Could you take gross population figures for a small village or town plus all the available commodity-production figures and work to see if you could get them to meet in the middle?

i.e. Ok, there are x number of people, they produce enough to feed themselves plus, also, this much of a, b, and c, minus people involved in jobs we historically are aware of that didn't produce anything (administration, etc.)...

And then test the results against another such town and see if it makes sense?

There has to be a few villages that some maniac historian has exhaustively catalogued population (using birth and death records and last names) and production figures, if nothing else.

This obviously won't work for mining specifically, because the purity of the rock varies, but it could work for enough other things that you could say "Well, what's left over must be mining."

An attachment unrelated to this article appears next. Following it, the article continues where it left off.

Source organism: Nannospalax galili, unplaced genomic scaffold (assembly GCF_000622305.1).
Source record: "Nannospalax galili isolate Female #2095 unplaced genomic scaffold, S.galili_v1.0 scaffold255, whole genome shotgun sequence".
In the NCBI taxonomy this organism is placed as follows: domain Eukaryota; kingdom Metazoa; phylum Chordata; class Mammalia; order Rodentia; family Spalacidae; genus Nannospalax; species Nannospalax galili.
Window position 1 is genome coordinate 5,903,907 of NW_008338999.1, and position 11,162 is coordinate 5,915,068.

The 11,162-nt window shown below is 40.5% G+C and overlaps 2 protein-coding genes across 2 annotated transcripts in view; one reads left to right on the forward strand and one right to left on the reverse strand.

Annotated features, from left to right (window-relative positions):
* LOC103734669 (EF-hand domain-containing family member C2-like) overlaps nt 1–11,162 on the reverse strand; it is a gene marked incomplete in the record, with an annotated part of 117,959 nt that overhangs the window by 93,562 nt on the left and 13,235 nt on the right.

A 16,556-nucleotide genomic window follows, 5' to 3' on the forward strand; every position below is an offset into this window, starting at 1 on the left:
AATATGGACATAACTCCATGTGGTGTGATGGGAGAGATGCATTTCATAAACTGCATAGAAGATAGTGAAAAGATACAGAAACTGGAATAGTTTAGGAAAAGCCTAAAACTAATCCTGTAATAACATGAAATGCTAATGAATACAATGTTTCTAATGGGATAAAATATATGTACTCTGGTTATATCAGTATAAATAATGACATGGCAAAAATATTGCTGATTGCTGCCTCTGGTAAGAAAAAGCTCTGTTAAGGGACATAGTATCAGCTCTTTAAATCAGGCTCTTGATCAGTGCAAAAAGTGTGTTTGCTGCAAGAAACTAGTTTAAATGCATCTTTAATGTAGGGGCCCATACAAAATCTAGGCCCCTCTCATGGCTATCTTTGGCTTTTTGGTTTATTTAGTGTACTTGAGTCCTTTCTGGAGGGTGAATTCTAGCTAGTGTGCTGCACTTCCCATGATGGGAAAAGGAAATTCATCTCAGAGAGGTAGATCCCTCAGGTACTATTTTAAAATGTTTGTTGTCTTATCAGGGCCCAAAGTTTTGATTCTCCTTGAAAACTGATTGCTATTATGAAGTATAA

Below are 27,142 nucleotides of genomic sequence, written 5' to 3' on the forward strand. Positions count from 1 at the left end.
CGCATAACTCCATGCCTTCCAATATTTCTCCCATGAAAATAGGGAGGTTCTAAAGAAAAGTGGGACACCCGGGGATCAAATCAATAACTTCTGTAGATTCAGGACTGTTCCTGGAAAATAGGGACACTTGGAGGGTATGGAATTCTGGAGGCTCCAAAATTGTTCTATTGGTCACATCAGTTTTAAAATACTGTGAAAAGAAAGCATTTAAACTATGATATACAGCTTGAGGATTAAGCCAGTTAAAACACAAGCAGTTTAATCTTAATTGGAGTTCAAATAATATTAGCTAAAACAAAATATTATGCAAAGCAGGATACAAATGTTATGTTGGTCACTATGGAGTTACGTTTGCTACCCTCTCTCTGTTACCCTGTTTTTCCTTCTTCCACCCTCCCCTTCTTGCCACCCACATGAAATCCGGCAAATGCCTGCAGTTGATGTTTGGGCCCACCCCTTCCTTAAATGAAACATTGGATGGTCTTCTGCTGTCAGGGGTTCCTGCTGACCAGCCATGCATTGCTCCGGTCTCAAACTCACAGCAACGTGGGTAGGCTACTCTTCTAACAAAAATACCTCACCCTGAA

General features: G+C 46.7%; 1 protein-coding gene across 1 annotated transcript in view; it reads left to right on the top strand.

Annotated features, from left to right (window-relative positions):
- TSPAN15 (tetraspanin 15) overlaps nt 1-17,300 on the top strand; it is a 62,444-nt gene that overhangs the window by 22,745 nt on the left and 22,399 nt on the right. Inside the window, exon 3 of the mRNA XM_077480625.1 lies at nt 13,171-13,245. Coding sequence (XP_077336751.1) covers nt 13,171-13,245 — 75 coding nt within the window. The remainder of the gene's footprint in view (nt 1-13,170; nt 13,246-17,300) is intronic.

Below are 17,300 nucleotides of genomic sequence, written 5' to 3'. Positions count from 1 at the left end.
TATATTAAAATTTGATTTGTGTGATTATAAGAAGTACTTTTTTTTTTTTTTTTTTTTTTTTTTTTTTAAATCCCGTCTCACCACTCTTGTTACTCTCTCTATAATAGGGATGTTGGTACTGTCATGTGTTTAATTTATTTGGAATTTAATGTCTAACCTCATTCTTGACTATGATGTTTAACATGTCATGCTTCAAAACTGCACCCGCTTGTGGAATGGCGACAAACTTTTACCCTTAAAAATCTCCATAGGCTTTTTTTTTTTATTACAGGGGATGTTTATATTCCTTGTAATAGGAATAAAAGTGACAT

Plus, wouldn't an exhaustive analysis of how much a given village (or pair thereof) produces and how many people it takes to do it just be a generally useful thing to know for sim-D&D?

Alexis said...


I know that meant well, but I'd guess you haven't read through the trade posts on this blog, and haven't really any idea of how complex my pricing system is. While prices may change worldwide, the labor needed to make any single object is always the same. It is impossible to extrapolate the latter from the former with any viability.


You have identified correct the reason for my working on the information that I posted under the title, Estate du General.

Sorry, it was an interesting exercise, but you can't found an all inclusive system on this sort of thing without pulling a lot of rabbits out of a lot of hats; I can think of all sorts of ways to come up with a guess-based methodology ... but farming and mining are not the only industries. There are just too many occupations to use the argument 'whatever is left over' to really work.

Zak S said...

What about just taking a small village whose buildings haven't changed since whatever century and just trying to account for who in which building did what?

Forgive me if you've tried it.

Mincer of Logic said...

Not sure if you'll find this useful, but it has some demographics that are apparently based on primary source material.


It doesn't list sword makers specifically but it does list blacksmiths.

Adam Thornton said...